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Alex DiFrancesco | Longreads | November 15, 2019 | 9 minutes (2,578 words)
In 1994, years before showing us the wonders and terrors of Middle Earth, Peter Jackson released a film that some still consider his finest work to date. The film was Heavenly Creatures, the real-life story of the 1954 Parker-Hulme murders in Christchurch, New Zealand. It won awards all over the festival circuit before receiving an Academy Award nomination for Best Original Screenplay.
To provide a brief background to the history of the case and the film: Pauline Parker and Juliet Hulme met as teeangers and went on to form a loving and obsessive friendship built around a mythical world that they created and escaped to frequently when the real world proved too much for them. When the girls’ parents began to fear they were developing an “unnatural,” queer bond, they decided to separate the young women. The girls, in retaliation and hopes they would be together forever, decided to murder Parker’s mother. They committed the act on June 22, 1954, bludgeoning the mother to death with a brick in a stocking.
Peter Jackson’s fourth film (after low-budget splatter-fests Bad Taste and Dead Alive and a Muppet-Show-gone-perverse venture called Meet the Feebles) was a departure for him. Jackson’s partner Fran Walsh had been passionate about the real-life Parker-Hulme murders for many years, and Jackson joined in the obsession. The film would take Jackson out of the realm of camp and cult, and catapult him into the playing field that made all of his later blockbusters possible. Attempts had been made to tell the salacious murder story before, including Michelanne Forster’s play Daughters of Heaven, but one reason that those attempts may have fallen flat was that no one before Jackson had had quite his empathy and dedication to the girls portrayed in the film. New Zealand filmmaker Costa Botes, a friend and one-time collaborator of Jackson’s, in a lengthy 2002 piece for NZ Edge, told a story that he believed exemplifies Jackson’s dedication:
He had already found black and white photographs of the Hulme family’s Port Levy summer house, but had no idea what colour it was painted in the 1950s. Anyone else would have built a recreation and settled for a best guess.
Jackson flew to Christchurch, drove two hours to the site, and then proceeded to dig in a grown over rubbish pile he found in the back. He emerged with a wooden shingle. Comparing it to his photographs, he realised he was holding a name plate that used to be screwed above the front door at the time of the Hulmes occupancy. Traces of original green paint still clung to the plate.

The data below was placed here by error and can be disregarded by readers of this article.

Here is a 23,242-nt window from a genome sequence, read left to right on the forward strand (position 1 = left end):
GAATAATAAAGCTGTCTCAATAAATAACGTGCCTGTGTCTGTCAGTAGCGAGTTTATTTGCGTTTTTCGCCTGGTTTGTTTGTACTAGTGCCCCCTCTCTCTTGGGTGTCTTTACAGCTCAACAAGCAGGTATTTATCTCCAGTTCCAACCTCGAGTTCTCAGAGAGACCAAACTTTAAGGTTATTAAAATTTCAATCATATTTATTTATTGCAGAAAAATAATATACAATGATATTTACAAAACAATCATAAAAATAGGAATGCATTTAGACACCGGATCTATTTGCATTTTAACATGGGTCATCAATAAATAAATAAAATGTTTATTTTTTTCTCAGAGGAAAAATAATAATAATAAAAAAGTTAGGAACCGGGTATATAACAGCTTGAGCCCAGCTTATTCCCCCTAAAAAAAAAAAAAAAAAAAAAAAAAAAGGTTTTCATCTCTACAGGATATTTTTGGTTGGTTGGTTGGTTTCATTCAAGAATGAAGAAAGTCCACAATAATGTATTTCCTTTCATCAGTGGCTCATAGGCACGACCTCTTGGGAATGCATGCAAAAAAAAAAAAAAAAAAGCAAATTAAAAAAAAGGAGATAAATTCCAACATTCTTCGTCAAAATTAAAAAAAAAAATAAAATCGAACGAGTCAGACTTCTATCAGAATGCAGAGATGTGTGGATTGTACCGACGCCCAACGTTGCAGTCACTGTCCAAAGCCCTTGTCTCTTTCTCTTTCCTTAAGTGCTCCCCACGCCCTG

Thus, the colour the Port Levy house ended up being painted in the film was … exactly the right colour.
This dedication would be admirable for any director to undertake, but why exactly Jackson was so dedicated to this story is another matter.
In a 1994 Los Angeles Times article, Jackson himself said that the story had been around for decades. “But in all this time … the story has never been told sympathetically.”
Though he grew up in another era, though he was a white cisgender heterosexual man, Jackson, along with Walsh, was the first to reach through time with sympathy for Parker and Hulme. Or, perhaps, it could be something closer to empathy. Surely, Jackson’s early feature films, the splatter-fests like Bad Taste, which was made on weekends, (movies that were made around life events like a cast member marrying a devout Christian, being unable to work on the Sundays the films were shot (in the case of Bad Taste), being written out of the script, then written back in after his divorce), were not far off from the fantasy world that Parker and Hulme created to escape to, portrayed with gruesome life-sized plasticine figures in the film. Both were obsessive and thought out to the smallest detail. Both were ongoing projects that Jackson and the girls spent years on, relentlessly refusing to give them up despite any attempts by nature or man to interrupt them. And though the film doesn’t skirt the issue of the girls’ connection verging into homosexuality, Jackson doesn’t flinch away from it or sensationalize it, either. The sex scenes in the film juxtapose a disintersted, disconnected Parker having sex with a male boarder in her parents’ guest room against a scene in which Parker and Hulme experiment sexually with each other, acting out the roles of matinée stars to gently disguise their fascination with and passion for each other.
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While I wouldn’t suggest that Jackson or Walsh could intimately know any of what these girls went through in their repressed time, when they were further repressed by their gender and their obsessive love for each other, the pair seem to have been able to take their own experiences and morphed them into care and even understanding for these murderous young women. Particularly, Jackson seems to view the girls’ make-believe world as a creative outlet not dissimilar from his own acts of creativity — a world both the filmmaker and the girls went to great pains to portray in full and vibrant reality. While the girls made painstaking figurines of the characters who inhabited “the fourth world,” as they called it, Jackson’s work in recreating it went above and beyond much of the CGI work of the time, including claymation battle scenes and orgies, in what would later become the studios that made orcs and elves for Lord of the Rings. This empathy with these girls so unlike himself, created through the bridges he was able to build to them in the understanding of their lives and fantasies, becomes particularly relevant in our time, which no longer allows many examples of sloppy representation by those outside a demographic being represented to slide by unnoticed. Jackson’s approach and careful attention to detail in his portrayal becomes important because it’s a prototypical example of how we can use our own inner worlds and emotions to create, lovingly and with care, the world of someone who is nothing like us.